More than 1,000 people descended on Baltimore Saturday to protest the death of 25-year-old Freddie Gray, a black man who died in police custody last week and whose name has been listed alongside Michael Brown’s and Walter Scott’s as evidence of mounting police brutally.

The protests got violent; six police cars were damaged and police in riot gear arrested 12 men. The story got prominent coverage on CNN and ABC, and in papers from the New York Times to USA Today. More than 150,000 people tweeted April 25 on the #FreddieGray hashtag.

And yet, amidst all that furor, #FreddieGray never trended nationally on Twitter: According to Trendinalia, a site that tracks historical Twitter trends, it never got above the #21 position. Which is no longer just a bragging right, you understand — it means the protest didn’t surface in the right handrails (and newly prominent trends tabs) of millions of Twitter users who may not otherwise have heard the news.

April 23 April 24 April 25 April 26 April 27
#WorldBookDay #FlashbackFriday Nepal #BestFandomCA2015 #notmytypeatallvideo
#takeyourchild toworkday #ArborDay #WhereIWasWhen ZaynQuit #FattenAMovie #MondayMotivation
#ThoughtOf TheMorning #SaySomething NiceAboutHillary Kris Humphries #LarryALove ToRemember Konami
#EarthIn3Words #WhyINeed 48HoursInADay Kathmandu #BoozingTVShows #MusicMonday
#LiamIsARoleModel Blue Ivy #RuinARomantic MomentIn4Words That’s So Raven Billy Corgan

As is often in the case with this type of thing, an algorithm is to blame. See, as the data scientist Gilad Lotan explained in an analysis published Friday, the algorithmic system that determines Twitter’s “trending” topics favors things that spike quickly, rather than topics that build a large, sustained audience over time.

That makes sense, when you think about it: If trending topics were determined by volume alone, we’d never get anything that didn’t involve Zayn. (And it often feels like that, anyway.)

But even though the system makes sense, it often produces results that … don’t. Lotan initially made this discovery about the Twitter algorithm in 2011, when the hashtag #OccupyWallStreet failed to ever trend in its home base, New York. Meanwhile, momentary drivel like #KimKWedding and #ICantRespectYouIf did get surfaced.

“If we see a systematic rise in volume, but no clear spike, it is possible that the topic will never trend,” Lotan wrote at the time. That means three things, he said:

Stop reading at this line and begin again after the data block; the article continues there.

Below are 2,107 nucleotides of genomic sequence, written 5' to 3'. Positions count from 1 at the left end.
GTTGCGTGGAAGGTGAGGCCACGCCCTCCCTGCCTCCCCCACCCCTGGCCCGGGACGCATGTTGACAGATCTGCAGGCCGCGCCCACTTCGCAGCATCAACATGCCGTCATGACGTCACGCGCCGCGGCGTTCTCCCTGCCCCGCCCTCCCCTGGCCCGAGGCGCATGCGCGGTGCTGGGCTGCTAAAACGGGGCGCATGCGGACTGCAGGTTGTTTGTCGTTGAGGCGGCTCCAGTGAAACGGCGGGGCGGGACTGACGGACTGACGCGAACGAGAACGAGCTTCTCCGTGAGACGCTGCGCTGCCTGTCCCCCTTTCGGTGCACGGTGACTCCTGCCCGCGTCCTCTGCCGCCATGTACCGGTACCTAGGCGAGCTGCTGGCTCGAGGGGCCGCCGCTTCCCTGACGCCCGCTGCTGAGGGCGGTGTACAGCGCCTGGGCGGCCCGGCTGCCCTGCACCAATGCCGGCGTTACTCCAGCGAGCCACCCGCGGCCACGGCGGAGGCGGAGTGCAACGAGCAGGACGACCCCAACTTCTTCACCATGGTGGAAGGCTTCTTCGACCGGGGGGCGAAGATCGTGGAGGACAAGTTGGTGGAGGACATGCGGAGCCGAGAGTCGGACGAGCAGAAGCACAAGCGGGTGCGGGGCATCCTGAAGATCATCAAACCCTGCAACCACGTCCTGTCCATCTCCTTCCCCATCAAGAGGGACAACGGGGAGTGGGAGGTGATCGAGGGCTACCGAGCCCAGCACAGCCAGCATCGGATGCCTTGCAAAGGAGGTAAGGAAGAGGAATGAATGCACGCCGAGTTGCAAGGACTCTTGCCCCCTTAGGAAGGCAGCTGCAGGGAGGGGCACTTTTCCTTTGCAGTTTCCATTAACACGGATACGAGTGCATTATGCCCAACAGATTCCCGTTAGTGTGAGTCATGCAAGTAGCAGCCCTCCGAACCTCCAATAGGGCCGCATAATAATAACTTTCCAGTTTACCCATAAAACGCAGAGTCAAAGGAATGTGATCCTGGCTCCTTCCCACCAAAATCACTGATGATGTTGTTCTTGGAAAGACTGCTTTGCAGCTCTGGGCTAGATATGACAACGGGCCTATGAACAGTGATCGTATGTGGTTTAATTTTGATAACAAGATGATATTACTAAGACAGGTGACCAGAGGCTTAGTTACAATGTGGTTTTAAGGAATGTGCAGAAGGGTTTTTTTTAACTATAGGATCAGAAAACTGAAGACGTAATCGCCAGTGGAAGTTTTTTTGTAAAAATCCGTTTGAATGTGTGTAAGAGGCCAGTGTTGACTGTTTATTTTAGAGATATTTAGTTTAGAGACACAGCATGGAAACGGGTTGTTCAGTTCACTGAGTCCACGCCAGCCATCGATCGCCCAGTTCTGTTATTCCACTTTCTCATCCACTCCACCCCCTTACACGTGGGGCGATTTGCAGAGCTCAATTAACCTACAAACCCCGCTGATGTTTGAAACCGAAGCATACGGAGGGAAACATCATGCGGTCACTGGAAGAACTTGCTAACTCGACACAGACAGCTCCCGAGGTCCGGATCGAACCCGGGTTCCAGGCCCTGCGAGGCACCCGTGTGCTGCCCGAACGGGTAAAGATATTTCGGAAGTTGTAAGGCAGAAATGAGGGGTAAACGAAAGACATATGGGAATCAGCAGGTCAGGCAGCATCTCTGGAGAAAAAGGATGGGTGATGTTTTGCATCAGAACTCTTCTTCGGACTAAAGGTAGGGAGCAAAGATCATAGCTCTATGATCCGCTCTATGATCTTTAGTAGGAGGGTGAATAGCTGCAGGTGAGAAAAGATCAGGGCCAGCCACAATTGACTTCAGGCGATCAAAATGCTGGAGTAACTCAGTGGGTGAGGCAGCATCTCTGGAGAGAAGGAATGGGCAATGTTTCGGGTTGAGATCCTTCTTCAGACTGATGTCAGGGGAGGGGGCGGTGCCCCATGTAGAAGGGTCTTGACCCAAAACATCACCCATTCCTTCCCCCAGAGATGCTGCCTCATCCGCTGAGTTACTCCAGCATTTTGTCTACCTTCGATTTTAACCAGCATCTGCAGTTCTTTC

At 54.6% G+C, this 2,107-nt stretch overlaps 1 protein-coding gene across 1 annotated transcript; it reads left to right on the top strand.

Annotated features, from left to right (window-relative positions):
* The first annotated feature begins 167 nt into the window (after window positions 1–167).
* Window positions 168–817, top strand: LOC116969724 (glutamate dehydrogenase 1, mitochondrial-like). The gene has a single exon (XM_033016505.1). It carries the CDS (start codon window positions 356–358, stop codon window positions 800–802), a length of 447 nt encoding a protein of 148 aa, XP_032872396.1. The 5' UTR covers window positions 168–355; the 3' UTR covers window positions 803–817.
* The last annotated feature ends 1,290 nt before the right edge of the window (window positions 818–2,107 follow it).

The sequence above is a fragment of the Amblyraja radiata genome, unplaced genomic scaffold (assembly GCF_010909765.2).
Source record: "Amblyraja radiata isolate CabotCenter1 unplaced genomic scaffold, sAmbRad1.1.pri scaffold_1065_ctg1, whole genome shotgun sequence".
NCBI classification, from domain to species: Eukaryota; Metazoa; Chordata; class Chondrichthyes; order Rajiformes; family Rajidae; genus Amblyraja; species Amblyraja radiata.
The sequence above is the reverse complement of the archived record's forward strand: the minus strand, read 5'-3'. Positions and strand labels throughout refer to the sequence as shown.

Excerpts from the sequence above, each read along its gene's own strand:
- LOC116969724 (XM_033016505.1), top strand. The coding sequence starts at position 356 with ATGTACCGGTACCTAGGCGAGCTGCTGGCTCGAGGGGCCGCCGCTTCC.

1. The longer a term stays in the trending topic list, the higher velocity [of tweets] required to keep it there.
2. It is much easier for a term never seen before to become a Twitter trend, and finally
3. It is extremely important to understand what else is happening in the region or network (if Kim Kardashian’s show is airing, you can forget about trending!).

Those are pretty dramatic implications, when you think about it: Had #Ferguson happened the same day Bruce Jenner came out, would it have taken off in quite the same way? At the time, after all, Facebook took a lot of flack for failing to put Ferguson in its “trending” tab, privileging silliness like the Ice Bucket Challenge. Speaking on a panel about algorithmic control earlier this month, the sociologist Zeynep Tufekci accused Facebook of “effectively censoring the movement.”

It rings false to accuse Twitter of the same algorithmic transgression; after all, Twitter is usually held up as the paradigm of the transparent, unfiltered social feed. But maybe it’s a good reminder that the biases built into algorithms — even the truly useful, valuable ones — can have a profound impact on what bubbles into the national consciousness and what does not.

Given that level of unchecked influence, we really need outside algorithmic audits like Lotan’s. At the same talk where Tufekci criticized Facebook, Lotan encouraged more data scientists to examine algorithmic systems — to try to “map the inputs to outputs,” the #FreddieGray tweets to the #SundayFunday trends.

“We can hold the system accountable then,” he said.

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